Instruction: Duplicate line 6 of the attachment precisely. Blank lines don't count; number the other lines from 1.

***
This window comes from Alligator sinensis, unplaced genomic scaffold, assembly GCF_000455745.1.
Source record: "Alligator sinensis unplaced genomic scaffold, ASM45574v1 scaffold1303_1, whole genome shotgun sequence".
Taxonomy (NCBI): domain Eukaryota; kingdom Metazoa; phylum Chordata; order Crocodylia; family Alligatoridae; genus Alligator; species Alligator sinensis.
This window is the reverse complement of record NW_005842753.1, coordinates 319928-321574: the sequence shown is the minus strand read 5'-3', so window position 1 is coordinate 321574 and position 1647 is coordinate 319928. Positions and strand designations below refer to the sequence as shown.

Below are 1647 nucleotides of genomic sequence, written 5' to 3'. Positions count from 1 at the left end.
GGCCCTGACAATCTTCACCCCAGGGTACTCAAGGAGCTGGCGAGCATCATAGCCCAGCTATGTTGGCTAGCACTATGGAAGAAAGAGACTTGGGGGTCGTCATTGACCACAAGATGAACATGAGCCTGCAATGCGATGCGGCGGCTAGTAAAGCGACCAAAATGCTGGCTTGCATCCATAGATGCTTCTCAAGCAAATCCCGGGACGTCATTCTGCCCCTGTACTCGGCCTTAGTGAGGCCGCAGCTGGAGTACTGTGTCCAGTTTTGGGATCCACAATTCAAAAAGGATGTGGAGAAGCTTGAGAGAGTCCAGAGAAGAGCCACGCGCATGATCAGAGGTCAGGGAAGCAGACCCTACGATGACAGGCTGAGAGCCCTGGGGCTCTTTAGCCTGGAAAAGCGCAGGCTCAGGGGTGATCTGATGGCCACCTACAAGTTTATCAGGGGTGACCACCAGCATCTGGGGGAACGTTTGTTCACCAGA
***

GGCCCTGACAATCTTCACCCCAGGGTACTCAAGGAGCTGGCGAGCATCATAGCCCAGCTATGTTGGCTAGCACTATGGAAGAAAGAGACTTGGGGGTCGTCATTGACCACAAGATGAACATGAGCCTGCAATGCGATGCGGCGGCTAGTAAAGCGACCAAAATGCTGGCTTGCATCCATAGATGCTTCTCAAGCAAATCCCGGGACGTCATTCTGCCCCTGTACTCGGCCTTAGTGAGGCCGCAGCTGGAGTACTGTGTCCAGTTTTGGGATCCACAATTCAAAAAGGATGTGGAGAAGCTTGAGAGAGTCCAGAGAAGAGCCACGCGCATGATCAGAGGTCAGGGAAGCAGACCCTACGATGACAGGCTGAGAGCCCTGGGGCTCTTTAGCCTGGAAAAGCGCAGGCTCAGGGGTGATCTGATGGCCACCTACAAGTTTATCAGGGGTGACCACCAGCATCTGGGGGAACGTTTGTTCACCAGA